Connecticut passed early voting. What happens next?

Alyssa Beck, holds her son, Henry, 3, while voting at Danbury High School Election Day Nov. 8, 2022.

Alyssa Beck, holds her son, Henry, 3, while voting at Danbury High School Election Day Nov. 8, 2022.

Carol Kaliff/For Hearst Connecticut Media

Connecticut voters overwhelmingly approved early in-person voting, capping a years-long effort to expand ballot access in a state with some of the strictest election laws in the country.

In addition to races for governor, Congress, state legislature, and other statewide offices, there was also a question on the ballot this year asking voters whether the state constitution should be amended to allow for early voting. About 60 percent, or 674,002 voters, said yes, according to unofficial results from the Secretary of the State. Connecticut’s constitution currently limits in-person voting to Election Day.

Now what happens? When the General Assembly convenes next year, legislators will start crafting a bill to establish an early voting system here. Connecticut is one of only four states without early voting, including New Hampshire, Alabama, and Mississippi.

State rules for early in-person voting range, with the average start date 30 days before the election, according to the National Conference of State Legislatures. The hours and days polls are open for early voting range with twenty-three states and the District of Columbia allow some weekend early voting, according to NCSL.

The state’s localized election system – with voting administered by officials in 169 cities and towns – complicates the process.

“Municipalities are going to be very nervous about the cost and security and ability to do this,” said House Speaker Matt Ritter, D-Hartford. “So, we’ve really got to work closely with them.”

A small town like Bethlehem, with a population of less than 4,000 residents, may be able to navigate the shift more easily than a city like Hartford, home to more than 120,000 residents. Ritter said he’s heard “some talk” of allowing early voting for 60 days but he said that’s “way too far before an election.”

While the details will be hashed out during the 2023 legislative session, Ritter said he thinks allow Connecticut voters to cast ballots in person two to three weeks before an election is a more realistic timeline – keeping in mind existing voting laws including when absentee ballots can be printed.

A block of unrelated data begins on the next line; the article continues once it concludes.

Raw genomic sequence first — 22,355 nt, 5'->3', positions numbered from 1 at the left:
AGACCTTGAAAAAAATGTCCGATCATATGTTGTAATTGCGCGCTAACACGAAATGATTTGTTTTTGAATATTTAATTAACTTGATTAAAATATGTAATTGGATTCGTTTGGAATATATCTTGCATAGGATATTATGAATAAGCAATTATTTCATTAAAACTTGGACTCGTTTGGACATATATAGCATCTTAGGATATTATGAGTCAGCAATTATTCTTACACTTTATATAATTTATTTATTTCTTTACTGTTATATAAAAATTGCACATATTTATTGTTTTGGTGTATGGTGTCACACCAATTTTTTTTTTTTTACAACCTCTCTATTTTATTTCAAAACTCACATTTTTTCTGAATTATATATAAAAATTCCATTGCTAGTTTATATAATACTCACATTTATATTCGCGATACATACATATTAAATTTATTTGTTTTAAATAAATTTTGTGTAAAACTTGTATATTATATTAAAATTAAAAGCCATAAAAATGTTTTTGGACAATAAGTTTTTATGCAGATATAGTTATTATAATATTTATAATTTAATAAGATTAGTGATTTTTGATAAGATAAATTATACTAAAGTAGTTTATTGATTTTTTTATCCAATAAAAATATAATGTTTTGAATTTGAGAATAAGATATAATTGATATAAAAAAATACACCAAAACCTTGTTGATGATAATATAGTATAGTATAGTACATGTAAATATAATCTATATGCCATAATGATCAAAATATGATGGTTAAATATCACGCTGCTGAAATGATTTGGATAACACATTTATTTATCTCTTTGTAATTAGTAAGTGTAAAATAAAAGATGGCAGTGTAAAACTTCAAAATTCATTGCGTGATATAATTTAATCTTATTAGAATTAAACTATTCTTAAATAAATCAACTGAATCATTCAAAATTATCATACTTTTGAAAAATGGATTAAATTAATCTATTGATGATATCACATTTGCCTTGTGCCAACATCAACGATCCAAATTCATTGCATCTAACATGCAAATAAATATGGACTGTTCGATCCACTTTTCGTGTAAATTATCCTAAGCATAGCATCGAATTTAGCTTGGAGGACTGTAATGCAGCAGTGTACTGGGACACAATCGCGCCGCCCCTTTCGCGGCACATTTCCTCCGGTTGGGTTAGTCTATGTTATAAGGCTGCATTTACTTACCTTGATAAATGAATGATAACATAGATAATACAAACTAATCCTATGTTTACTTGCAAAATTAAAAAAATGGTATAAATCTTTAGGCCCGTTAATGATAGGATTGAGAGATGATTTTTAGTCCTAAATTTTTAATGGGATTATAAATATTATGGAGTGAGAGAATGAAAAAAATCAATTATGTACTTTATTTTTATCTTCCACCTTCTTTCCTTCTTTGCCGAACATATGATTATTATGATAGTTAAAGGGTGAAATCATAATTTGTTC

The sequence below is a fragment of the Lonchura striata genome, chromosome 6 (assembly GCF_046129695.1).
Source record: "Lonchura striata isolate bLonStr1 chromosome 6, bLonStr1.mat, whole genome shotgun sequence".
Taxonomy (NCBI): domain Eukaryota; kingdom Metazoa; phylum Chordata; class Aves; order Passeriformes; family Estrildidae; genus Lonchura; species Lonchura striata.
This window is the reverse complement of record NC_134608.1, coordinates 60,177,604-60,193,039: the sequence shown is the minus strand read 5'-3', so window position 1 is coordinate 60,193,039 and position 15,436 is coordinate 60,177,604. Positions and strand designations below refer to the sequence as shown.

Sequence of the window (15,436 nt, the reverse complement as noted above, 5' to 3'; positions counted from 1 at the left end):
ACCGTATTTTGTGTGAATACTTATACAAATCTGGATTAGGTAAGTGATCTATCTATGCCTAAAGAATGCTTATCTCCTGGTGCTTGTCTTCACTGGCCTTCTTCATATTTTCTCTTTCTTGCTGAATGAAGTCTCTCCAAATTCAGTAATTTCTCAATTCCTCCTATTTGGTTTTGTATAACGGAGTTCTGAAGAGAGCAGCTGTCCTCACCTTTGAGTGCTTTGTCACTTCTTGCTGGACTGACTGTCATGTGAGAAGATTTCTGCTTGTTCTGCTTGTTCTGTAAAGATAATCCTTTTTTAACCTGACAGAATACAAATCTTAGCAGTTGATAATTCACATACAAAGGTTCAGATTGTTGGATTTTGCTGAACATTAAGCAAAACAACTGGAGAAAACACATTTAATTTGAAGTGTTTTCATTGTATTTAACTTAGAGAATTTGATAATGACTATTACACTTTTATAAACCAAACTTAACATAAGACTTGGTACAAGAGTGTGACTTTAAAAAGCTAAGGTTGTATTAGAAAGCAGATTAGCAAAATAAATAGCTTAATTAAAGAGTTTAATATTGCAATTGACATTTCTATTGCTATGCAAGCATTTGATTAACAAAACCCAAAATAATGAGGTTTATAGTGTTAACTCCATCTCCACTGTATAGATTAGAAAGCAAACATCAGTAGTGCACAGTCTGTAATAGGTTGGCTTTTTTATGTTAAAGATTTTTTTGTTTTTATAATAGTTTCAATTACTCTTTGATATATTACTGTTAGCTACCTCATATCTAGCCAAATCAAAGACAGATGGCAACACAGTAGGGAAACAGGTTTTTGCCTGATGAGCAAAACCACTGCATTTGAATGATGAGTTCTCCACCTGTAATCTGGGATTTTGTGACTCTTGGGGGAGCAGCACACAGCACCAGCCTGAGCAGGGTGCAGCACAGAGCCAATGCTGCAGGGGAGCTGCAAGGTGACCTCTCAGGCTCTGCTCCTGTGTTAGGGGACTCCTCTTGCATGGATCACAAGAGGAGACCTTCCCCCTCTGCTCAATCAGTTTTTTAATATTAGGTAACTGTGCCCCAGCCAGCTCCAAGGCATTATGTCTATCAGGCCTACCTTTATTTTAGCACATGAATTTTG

House Minority Leader Vincent Candelora, R-Branford, said he’d like to see a shorter timeframe starting the Saturday before the election. “I think the weekend should be sufficient,” he said.

Both Candelora and Ritter said it’s possible an early voting system would be in place in Connecticut by next year’s municipal elections, but the 2024 presidential election seems more likely. “I’m confident we’ll have it by 2024,” said Cheri Quickmire,executive director of Common Cause in Connecticut, the election watchdog among the groups pushing for expanding ballot access.

A similar effort to expand state voting opportunities failed in 2014. Former Secretary of the State Denise Merrill, spearheaded this year’s effort, attributed the success this time to a broader coalition of supporters, as well as expansion of absentee ballot eligibility during the COVID-19 pandemic, and a major education campaign, involving about 1,000 volunteers, to make voters aware of the referendum on early voting.

"Its time had come," Merrill said.

Merrill said the Secretary of the State’s Office has been working on a survey analyzing the 46 states that already offer early voting. That report will be ready for Secretary of the State-elect Stephanie Thomas when she takes office, Merrill said. "There's lots of models to look at."

Some states don’t open all their polling places and instead offer early voting at town halls. That could address concerns around cost, she said. There’s also the possibility of smaller towns sharing services. “It doesn’t have to cost more money,” she said.